• We can support teachers and students. We encourage the “Earth Science Spin” as geology is an integrated field of science, bringing together biology, chemistry, physics, and environmental science as they apply to the workings of Earth. The applied, and often visual, nature of Earth science helps learners see the connections and relevance of science to their lives and their communities. Engaging teachers and students to learn about Earth supports the development of problem solving and critical thinking skills and highlights the importance of science, technology, engineering, and math (STEM) to their lives now and in their future.

Supporting elementary, middle and high school science can be as simple as visiting classrooms, judging science fairs, organizing geohikes, etc., or as involved as providing research experience to students over the summer. We can also support our educators by providing the knowledge and resources needed to accomplish their mission.

  • Let’s support undergraduate field courses and the people that teach them. “The reading of books and the study of specimens will never make the geologist; the geologist is made in the field, not in the laboratory”, Himus and Sweeting 1955, (obtained from the article: “Geoscientists’ perceptions of the value of undergraduate field education”, Petcovic, H.L. et al., GSA Today, July 2014, Vol 24, No. 7).  The article continues to explain that although 89.5% of respondents to a 2010/2011 survey agree that fieldwork should be a fundamental requirement for undergraduate geoscience (and in my opinion, a requirement for all geoscience education at every level), increasing pressures of expense, time constraints, liability and accountability related to field work has reduced opportunity.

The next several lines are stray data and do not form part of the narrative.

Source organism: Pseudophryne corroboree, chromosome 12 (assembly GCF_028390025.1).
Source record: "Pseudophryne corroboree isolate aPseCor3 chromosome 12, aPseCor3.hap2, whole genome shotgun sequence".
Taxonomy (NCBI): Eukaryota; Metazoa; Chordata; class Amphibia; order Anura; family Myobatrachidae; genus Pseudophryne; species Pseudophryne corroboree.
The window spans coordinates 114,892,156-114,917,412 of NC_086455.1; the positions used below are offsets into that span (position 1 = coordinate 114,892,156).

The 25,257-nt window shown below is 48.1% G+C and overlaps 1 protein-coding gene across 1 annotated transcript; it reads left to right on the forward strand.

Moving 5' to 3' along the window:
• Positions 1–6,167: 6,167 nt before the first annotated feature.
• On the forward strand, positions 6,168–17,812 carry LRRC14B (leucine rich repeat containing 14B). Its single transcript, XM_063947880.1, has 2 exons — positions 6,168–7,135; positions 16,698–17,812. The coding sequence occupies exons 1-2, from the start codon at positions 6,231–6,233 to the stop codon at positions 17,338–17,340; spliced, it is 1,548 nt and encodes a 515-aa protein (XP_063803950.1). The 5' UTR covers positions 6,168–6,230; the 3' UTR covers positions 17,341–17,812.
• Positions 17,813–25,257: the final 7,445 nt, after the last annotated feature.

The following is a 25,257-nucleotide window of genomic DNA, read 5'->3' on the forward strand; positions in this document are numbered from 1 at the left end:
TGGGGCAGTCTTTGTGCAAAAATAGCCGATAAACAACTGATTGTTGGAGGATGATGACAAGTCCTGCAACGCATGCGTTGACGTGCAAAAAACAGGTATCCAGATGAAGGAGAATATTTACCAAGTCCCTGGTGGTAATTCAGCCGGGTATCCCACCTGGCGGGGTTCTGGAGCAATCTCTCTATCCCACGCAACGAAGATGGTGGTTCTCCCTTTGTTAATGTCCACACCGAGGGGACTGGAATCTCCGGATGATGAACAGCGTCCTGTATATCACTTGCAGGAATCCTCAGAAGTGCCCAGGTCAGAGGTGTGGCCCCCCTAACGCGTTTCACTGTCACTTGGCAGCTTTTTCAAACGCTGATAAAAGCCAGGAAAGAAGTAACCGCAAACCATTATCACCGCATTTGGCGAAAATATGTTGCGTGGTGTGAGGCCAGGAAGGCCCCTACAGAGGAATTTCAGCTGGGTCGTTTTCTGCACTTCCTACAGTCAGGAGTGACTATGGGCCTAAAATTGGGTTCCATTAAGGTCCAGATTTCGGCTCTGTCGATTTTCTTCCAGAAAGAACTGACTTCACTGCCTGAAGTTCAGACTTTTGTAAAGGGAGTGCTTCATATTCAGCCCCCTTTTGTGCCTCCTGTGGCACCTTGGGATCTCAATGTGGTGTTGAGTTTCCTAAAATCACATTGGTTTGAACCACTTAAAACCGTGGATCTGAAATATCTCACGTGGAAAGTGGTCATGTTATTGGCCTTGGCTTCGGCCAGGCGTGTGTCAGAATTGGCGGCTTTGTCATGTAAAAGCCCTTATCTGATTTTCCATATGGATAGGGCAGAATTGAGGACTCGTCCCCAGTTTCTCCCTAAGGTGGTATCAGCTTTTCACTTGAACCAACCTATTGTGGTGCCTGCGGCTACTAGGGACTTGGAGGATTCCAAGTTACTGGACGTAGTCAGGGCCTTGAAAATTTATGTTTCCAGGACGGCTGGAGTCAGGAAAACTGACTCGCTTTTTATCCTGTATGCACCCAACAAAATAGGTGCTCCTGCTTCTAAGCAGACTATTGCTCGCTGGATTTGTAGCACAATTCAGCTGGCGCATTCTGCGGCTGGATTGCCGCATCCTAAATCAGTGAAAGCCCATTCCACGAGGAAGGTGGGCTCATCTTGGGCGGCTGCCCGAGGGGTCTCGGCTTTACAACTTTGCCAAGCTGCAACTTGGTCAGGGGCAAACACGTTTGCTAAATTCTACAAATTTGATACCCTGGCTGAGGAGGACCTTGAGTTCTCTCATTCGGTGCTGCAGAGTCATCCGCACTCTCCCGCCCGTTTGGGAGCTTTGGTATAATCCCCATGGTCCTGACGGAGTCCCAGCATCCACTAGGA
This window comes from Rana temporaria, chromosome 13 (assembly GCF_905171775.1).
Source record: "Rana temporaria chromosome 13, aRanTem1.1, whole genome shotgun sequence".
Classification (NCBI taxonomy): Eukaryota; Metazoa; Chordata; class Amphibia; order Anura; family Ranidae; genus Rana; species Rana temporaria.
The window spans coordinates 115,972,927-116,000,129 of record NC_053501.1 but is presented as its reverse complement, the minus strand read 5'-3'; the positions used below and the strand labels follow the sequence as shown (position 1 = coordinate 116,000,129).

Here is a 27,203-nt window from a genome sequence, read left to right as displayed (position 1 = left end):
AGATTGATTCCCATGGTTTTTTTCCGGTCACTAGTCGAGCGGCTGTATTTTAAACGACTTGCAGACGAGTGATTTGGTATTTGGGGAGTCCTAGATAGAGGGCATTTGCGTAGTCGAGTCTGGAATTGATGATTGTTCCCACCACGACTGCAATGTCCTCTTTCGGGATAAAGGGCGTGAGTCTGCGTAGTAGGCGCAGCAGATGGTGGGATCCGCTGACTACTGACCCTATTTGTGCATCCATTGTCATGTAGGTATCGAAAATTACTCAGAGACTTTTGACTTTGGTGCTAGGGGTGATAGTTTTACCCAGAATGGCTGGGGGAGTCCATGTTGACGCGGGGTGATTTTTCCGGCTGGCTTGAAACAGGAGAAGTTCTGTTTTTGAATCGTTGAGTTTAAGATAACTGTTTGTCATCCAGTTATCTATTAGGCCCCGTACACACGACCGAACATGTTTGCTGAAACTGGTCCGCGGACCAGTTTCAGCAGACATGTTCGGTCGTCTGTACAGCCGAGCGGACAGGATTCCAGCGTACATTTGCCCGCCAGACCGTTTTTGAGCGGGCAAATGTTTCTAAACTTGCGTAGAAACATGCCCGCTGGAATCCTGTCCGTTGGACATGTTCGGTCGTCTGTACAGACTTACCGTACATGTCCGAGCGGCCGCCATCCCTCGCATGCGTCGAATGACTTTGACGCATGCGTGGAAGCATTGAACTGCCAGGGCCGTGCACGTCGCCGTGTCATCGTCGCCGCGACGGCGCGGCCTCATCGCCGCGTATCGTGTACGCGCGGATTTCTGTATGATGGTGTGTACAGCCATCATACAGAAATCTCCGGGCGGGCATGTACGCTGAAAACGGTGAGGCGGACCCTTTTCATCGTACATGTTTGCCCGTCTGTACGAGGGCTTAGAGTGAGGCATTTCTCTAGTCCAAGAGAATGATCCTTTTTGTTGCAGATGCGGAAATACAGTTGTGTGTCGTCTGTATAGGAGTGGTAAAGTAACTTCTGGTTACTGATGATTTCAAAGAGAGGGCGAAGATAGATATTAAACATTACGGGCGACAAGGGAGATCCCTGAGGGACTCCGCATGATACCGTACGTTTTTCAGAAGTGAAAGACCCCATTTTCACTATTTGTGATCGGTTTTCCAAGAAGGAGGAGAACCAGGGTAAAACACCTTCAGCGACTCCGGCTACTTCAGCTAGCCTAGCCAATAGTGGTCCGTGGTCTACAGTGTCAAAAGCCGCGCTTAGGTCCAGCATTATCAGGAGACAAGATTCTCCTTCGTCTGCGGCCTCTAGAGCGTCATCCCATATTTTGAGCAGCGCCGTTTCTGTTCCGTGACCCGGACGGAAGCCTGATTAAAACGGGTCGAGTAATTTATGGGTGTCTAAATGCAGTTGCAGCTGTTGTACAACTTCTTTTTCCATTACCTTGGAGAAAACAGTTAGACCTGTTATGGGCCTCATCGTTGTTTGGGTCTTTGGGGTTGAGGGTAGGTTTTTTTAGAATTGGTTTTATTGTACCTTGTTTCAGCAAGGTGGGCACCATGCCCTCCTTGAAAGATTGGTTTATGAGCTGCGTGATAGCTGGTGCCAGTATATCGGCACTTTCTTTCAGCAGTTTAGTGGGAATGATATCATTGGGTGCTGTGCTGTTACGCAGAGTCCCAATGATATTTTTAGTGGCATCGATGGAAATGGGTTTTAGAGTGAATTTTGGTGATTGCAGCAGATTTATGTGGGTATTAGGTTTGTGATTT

• We need to be better sales people. This is not easy…especially for scientists.  Nevertheless we need spokes people for the Earth Sciences, like Bob McDonald (Quirks and Quarks, CBC) and Bill Nye the Science Guy.  We need to find the Carl Sagan of geology - someone who can take the message to the public. To add to Bill Nye’s mantra: “Science Rules….and Geology Rocks!” 

I shall endeavor to do my part in providing good Earth Science information to all people.  With the support of the Quartermain Earth Science Center and the Earth Science Department at UNB, we shall strive to:

  1. Provide Earth Science Education to all educational levels, from Kindergarten to grade 12 (Outreach Program).
  2. Offer lectures and evening talks by highly qualified scientists on relevant, modern Earth-science topics, concepts, and theories (Earth Science Café). 
  3. Provide informative guided tours to geological hotspots around the city and the province (Geo-Hikes).
  4. Support research on Earth Science and Earth Science education.
  5. Support and become involved with other Science institutions, museums, groups, clubs, certification and educational programs.
  6. Conduct Earth Science workshops for Teachers and Educators, providing resources, and ideas for Earth Science activities in the classroom and in the field.
  7. Support undergraduate and graduate geoscience and science education students through collaborative projects, employment, training and volunteer programs.

Let’s get started! 

AuthorA. Timmermans